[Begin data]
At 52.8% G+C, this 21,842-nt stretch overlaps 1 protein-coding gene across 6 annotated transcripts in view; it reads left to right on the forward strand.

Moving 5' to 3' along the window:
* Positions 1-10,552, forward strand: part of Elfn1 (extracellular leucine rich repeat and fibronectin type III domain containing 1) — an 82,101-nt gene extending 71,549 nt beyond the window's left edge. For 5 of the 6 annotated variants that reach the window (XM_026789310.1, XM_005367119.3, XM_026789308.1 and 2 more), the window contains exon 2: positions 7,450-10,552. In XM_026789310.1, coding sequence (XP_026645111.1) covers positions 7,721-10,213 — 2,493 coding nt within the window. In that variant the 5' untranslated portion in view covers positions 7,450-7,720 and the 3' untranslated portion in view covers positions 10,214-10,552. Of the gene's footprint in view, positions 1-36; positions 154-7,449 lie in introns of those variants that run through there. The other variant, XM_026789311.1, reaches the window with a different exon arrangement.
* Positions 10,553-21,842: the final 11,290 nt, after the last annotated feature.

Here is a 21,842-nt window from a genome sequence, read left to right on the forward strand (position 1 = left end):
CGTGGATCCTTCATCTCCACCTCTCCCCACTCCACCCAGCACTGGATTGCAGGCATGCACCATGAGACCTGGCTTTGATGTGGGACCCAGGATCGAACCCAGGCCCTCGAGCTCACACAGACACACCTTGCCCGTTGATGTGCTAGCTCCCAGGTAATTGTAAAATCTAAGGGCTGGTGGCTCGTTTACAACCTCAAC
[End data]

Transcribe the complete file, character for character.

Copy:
At 52.8% G+C, this 21,842-nt stretch overlaps 1 protein-coding gene across 6 annotated transcripts in view; it reads left to right on the forward strand.

Moving 5' to 3' along the window:
* Positions 1-10,552, forward strand: part of Elfn1 (extracellular leucine rich repeat and fibronectin type III domain containing 1) — an 82,101-nt gene extending 71,549 nt beyond the window's left edge. For 5 of the 6 annotated variants that reach the window (XM_026789310.1, XM_005367119.3, XM_026789308.1 and 2 more), the window contains exon 2: positions 7,450-10,552. In XM_026789310.1, coding sequence (XP_026645111.1) covers positions 7,721-10,213 — 2,493 coding nt within the window. In that variant the 5' untranslated portion in view covers positions 7,450-7,720 and the 3' untranslated portion in view covers positions 10,214-10,552. Of the gene's footprint in view, positions 1-36; positions 154-7,449 lie in introns of those variants that run through there. The other variant, XM_026789311.1, reaches the window with a different exon arrangement.
* Positions 10,553-21,842: the final 11,290 nt, after the last annotated feature.

Here is a 21,842-nt window from a genome sequence, read left to right on the forward strand (position 1 = left end):
CGTGGATCCTTCATCTCCACCTCTCCCCACTCCACCCAGCACTGGATTGCAGGCATGCACCATGAGACCTGGCTTTGATGTGGGACCCAGGATCGAACCCAGGCCCTCGAGCTCACACAGACACACCTTGCCCGTTGATGTGCTAGCTCCCAGGTAATTGTAAAATCTAAGGGCTGGTGGCTCGTTTACAACCTCAAC